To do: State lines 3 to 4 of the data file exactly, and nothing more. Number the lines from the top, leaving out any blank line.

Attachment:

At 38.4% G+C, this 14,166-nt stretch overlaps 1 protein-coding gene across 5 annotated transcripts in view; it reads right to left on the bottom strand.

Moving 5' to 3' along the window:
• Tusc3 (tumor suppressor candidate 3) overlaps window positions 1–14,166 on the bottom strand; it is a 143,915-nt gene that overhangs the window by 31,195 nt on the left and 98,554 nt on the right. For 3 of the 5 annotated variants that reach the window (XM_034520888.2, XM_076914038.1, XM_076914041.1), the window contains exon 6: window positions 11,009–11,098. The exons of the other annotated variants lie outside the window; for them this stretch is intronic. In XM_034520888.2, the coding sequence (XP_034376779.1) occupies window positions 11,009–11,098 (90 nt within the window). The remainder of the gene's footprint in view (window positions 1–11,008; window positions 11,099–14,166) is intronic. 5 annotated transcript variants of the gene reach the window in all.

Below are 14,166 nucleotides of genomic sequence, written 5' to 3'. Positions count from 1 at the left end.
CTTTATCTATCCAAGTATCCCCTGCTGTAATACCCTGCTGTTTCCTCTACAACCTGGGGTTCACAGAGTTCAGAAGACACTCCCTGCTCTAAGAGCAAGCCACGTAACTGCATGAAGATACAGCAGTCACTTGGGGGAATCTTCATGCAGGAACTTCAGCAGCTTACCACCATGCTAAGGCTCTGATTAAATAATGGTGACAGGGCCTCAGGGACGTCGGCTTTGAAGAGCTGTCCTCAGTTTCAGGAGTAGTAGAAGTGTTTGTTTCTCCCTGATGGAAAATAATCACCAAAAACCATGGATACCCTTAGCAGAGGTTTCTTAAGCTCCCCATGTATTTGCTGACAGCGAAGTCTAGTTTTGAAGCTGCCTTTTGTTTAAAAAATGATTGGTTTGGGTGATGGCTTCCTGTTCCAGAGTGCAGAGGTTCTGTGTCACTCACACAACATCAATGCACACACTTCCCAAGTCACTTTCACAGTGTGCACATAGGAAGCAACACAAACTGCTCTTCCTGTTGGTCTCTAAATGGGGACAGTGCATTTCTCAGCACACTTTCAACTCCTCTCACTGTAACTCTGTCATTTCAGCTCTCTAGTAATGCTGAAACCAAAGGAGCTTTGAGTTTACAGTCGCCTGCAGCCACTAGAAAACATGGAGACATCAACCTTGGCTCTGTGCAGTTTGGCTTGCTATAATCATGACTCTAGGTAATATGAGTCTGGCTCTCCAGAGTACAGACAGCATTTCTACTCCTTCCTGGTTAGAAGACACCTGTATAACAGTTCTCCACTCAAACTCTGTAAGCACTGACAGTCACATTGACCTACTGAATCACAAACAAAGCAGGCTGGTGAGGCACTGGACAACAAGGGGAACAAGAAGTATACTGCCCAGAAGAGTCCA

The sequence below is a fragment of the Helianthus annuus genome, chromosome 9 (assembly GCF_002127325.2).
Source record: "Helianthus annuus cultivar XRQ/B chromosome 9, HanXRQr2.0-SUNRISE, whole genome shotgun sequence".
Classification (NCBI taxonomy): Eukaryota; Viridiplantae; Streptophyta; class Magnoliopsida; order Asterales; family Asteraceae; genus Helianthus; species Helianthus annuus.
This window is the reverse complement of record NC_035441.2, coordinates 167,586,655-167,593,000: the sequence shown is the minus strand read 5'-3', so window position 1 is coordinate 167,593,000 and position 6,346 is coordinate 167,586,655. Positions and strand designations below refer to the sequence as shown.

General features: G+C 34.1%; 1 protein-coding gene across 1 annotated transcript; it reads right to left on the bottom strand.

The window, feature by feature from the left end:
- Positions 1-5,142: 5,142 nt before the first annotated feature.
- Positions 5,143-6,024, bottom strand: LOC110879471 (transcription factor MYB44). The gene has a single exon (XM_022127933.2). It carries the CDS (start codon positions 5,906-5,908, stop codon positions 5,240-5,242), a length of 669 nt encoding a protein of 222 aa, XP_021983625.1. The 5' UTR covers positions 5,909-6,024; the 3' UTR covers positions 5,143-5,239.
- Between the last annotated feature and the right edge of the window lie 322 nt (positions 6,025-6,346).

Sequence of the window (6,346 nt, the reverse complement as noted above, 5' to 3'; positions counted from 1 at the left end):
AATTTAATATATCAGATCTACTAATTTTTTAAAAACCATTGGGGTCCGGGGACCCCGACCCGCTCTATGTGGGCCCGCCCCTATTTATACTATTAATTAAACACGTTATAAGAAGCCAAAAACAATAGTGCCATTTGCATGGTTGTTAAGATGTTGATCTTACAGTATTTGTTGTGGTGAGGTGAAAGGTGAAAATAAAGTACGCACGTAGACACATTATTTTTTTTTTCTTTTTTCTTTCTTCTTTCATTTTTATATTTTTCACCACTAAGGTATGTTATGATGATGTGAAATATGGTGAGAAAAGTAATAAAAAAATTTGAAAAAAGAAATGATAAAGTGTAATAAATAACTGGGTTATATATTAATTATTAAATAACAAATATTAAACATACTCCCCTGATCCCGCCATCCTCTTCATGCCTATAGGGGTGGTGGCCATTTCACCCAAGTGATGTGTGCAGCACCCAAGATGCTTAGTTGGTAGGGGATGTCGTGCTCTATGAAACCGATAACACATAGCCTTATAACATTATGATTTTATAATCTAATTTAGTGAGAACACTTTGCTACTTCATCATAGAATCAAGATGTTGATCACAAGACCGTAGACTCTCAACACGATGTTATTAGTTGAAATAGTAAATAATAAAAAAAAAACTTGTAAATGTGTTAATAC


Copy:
• Tusc3 (tumor suppressor candidate 3) overlaps window positions 1–14,166 on the bottom strand; it is a 143,915-nt gene that overhangs the window by 31,195 nt on the left and 98,554 nt on the right. For 3 of the 5 annotated variants that reach the window (XM_034520888.2, XM_076914038.1, XM_076914041.1), the window contains exon 6: window positions 11,009–11,098. The exons of the other annotated variants lie outside the window; for them this stretch is intronic. In XM_034520888.2, the coding sequence (XP_034376779.1) occupies window positions 11,009–11,098 (90 nt within the window). The remainder of the gene's footprint in view (window positions 1–11,008; window positions 11,099–14,166) is intronic. 5 annotated transcript variants of the gene reach the window in all.

Below are 14,166 nucleotides of genomic sequence, written 5' to 3'. Positions count from 1 at the left end.